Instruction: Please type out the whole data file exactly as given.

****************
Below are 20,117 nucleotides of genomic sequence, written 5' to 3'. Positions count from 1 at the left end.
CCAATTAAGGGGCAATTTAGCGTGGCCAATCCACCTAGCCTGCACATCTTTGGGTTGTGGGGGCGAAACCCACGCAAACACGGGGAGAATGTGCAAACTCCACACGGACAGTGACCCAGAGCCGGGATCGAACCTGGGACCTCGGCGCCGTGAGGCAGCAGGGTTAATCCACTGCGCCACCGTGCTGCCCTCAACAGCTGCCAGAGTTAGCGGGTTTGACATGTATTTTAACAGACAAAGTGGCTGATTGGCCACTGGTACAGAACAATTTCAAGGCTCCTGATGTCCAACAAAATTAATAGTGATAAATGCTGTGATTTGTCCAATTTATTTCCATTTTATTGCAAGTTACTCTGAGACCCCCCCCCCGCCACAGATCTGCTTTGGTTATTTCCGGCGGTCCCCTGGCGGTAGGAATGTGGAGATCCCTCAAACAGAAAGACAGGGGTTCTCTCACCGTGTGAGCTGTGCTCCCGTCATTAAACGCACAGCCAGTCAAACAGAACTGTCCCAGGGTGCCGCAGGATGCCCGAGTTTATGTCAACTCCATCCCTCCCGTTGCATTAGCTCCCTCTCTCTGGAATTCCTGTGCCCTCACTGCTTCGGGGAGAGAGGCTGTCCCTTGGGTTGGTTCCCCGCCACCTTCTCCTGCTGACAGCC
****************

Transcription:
Below are 20,117 nucleotides of genomic sequence, written 5' to 3'. Positions count from 1 at the left end.
CCAATTAAGGGGCAATTTAGCGTGGCCAATCCACCTAGCCTGCACATCTTTGGGTTGTGGGGGCGAAACCCACGCAAACACGGGGAGAATGTGCAAACTCCACACGGACAGTGACCCAGAGCCGGGATCGAACCTGGGACCTCGGCGCCGTGAGGCAGCAGGGTTAATCCACTGCGCCACCGTGCTGCCCTCAACAGCTGCCAGAGTTAGCGGGTTTGACATGTATTTTAACAGACAAAGTGGCTGATTGGCCACTGGTACAGAACAATTTCAAGGCTCCTGATGTCCAACAAAATTAATAGTGATAAATGCTGTGATTTGTCCAATTTATTTCCATTTTATTGCAAGTTACTCTGAGACCCCCCCCCCGCCACAGATCTGCTTTGGTTATTTCCGGCGGTCCCCTGGCGGTAGGAATGTGGAGATCCCTCAAACAGAAAGACAGGGGTTCTCTCACCGTGTGAGCTGTGCTCCCGTCATTAAACGCACAGCCAGTCAAACAGAACTGTCCCAGGGTGCCGCAGGATGCCCGAGTTTATGTCAACTCCATCCCTCCCGTTGCATTAGCTCCCTCTCTCTGGAATTCCTGTGCCCTCACTGCTTCGGGGAGAGAGGCTGTCCCTTGGGTTGGTTCCCCGCCACCTTCTCCTGCTGACAGCC